“Politics is about learning to dance between the raindrops,” according to Shalonn “Kiki” Curls. And the number two Senate Democrat is certainly no stranger to politics.
A real estate developer by trade, Curls made three bids to represent her district in the Missouri House and won all three. In the midst of her third term, she was the Democratic nominee for a special election called by then-Gov. Jay Nixon to fill the vacancy left by Sen. Yvonne Wilson. She won that special election along with re-election in 2012 and 2016.
Curls notes that the relationships lawmakers build while in the Capitol are extremely important. Those relationships play into knowing which lawmaker is passionate about which issue and that concerns of a lawmakers district. Every legislator is different and every district is different. And it takes time building relationships with members of the same party and across the aisle to the point a person is taken at their word.
“Your word is all that you have in that building and without that you have nothing,” said Curls.
During her tenure as a lawmaker in Missouri, Curls has worked tirelessly on issues regarding quality healthcare, decent and affordable house, quality education, and economic development. In the 2018 General Session, she pushed to expand the list of expungeable offenses and have the budget include funding for community programs.
Curls has made it a focus to give citizens that deserve it a second chance. A few years back she advocated for a bill that did that very thing by expunging specific charges off of qualifying citizens records. And Curls has worked to expand the list of nonviolent offenses to wipe clean ever since. Recently, previous concealed carry charges where added to the list of expungeable offenses.
“I am hoping that it really provides a second chance for individuals who made mistakes in the past, have made amends to society, and have not gotten into any more trouble,” said Curls. “I hope it hits the restart button on their future.”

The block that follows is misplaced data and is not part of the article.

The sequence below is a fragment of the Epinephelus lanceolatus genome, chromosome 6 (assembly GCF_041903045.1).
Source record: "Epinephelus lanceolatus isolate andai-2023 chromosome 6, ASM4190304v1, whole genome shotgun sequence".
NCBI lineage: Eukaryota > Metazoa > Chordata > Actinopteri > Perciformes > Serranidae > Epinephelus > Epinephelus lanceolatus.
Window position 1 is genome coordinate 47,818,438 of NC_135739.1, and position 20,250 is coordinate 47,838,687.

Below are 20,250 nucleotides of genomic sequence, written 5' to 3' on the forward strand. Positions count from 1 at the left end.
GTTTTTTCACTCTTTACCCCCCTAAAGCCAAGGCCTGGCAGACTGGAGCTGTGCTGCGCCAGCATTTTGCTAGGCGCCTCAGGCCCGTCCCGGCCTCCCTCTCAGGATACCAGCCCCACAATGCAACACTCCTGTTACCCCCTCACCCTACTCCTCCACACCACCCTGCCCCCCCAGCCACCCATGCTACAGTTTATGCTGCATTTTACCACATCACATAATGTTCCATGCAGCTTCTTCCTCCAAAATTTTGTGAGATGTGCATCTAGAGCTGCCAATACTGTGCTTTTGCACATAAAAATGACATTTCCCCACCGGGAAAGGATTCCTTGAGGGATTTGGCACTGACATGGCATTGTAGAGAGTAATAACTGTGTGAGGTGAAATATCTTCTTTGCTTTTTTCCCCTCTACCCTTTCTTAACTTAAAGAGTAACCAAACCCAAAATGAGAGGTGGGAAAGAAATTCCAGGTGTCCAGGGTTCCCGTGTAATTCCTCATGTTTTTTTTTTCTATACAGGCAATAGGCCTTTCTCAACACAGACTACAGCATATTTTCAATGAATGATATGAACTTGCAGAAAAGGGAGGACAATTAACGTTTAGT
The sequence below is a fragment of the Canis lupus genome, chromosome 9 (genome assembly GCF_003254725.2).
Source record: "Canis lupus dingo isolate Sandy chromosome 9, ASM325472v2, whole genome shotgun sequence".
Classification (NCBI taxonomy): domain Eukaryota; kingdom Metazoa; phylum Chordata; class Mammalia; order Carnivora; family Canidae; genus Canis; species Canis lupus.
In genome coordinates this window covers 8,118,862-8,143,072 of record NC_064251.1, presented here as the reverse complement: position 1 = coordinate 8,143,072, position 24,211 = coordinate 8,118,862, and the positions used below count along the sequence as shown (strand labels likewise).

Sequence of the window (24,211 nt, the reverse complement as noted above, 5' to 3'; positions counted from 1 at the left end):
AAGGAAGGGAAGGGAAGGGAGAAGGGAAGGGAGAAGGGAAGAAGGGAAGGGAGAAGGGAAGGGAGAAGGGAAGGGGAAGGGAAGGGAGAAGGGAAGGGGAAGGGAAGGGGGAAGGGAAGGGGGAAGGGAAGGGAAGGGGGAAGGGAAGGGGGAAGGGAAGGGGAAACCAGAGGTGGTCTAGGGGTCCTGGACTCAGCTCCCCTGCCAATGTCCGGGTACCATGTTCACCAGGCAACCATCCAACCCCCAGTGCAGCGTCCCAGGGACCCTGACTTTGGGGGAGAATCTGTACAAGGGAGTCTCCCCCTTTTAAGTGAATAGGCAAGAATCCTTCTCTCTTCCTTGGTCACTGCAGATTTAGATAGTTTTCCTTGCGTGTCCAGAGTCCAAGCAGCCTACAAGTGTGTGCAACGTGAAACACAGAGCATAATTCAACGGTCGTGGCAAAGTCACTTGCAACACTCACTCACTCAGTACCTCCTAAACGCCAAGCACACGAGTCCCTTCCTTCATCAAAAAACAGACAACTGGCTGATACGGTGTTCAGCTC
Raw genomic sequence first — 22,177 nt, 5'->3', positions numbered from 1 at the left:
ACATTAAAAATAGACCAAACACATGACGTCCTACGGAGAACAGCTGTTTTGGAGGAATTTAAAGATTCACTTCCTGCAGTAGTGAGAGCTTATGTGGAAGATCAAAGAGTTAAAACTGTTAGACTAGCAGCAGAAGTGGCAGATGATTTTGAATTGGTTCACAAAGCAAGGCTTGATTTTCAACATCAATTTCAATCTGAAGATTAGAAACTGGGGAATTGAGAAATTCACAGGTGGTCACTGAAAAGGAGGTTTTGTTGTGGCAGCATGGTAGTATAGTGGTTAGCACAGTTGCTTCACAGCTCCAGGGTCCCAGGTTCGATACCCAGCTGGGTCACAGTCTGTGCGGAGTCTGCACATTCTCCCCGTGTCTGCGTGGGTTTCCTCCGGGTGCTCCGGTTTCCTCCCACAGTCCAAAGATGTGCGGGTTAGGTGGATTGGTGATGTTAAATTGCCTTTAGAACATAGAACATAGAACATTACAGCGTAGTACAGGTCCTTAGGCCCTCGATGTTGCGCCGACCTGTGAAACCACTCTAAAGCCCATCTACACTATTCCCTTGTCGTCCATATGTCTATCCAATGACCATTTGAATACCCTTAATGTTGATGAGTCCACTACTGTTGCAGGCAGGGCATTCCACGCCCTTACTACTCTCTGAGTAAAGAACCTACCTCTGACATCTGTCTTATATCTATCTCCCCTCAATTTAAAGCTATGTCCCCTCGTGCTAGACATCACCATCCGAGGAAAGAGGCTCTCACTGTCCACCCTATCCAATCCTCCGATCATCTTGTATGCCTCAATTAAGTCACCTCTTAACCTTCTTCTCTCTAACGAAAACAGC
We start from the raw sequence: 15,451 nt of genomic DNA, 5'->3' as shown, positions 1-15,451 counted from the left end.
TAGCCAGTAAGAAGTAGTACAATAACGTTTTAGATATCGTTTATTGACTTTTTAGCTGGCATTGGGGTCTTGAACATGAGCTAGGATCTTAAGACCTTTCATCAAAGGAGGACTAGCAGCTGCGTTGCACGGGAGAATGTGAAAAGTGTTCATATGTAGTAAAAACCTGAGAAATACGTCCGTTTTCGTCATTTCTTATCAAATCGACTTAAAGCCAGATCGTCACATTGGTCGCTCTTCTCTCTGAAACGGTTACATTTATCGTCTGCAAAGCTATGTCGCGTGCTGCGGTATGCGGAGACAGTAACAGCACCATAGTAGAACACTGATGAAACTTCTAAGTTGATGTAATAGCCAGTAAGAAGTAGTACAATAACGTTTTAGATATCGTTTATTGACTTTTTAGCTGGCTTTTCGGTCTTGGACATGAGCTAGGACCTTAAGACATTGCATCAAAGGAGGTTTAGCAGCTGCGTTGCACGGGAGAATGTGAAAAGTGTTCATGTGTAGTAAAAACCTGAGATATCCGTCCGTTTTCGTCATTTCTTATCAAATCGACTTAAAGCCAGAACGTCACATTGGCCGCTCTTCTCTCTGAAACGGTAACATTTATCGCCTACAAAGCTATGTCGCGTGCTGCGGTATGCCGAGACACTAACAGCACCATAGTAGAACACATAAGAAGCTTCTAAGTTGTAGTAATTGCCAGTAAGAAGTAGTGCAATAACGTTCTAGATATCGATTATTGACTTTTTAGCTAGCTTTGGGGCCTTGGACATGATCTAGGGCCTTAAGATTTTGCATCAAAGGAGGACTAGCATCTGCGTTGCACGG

The Assistant Minority Floor Leader also fought tirelessly to get money in the state budget for community programs, after-school programs, and for workforce enhancement.
“I am hoping [the funding] enhances the lives that folks are able to live,” said Curls.
She has been dedicated to bringing resources to her local community throughout her tenure in the General Assembly. This includes securing funding for the Kansas City MLB Urban Youth Academy and for the University of Missouri-Kansas City Center for Neighborhoods, and sponsoring free events such as a Public Health and Safety Fair and Homeowner Workshops.
“Our role as lawmakers should be trying to make the world better than how we found it when we first took office,” said Curls. “We should always treat other people with the dignity and respect that you expect to be given.”
This piece is featured as part of the Missouri Times’ Best of the Legislature 2018 appearing in the January 2019 Missouri Times Magazine.
Alisha Shurr was a reporter for The Missouri Times and The Missouri Times Magazine. She joined The Missouri Times in January 2018 after working as a copy editor for her hometown newspaper in Southern Oregon. Alisha is a graduate of Kansas State University.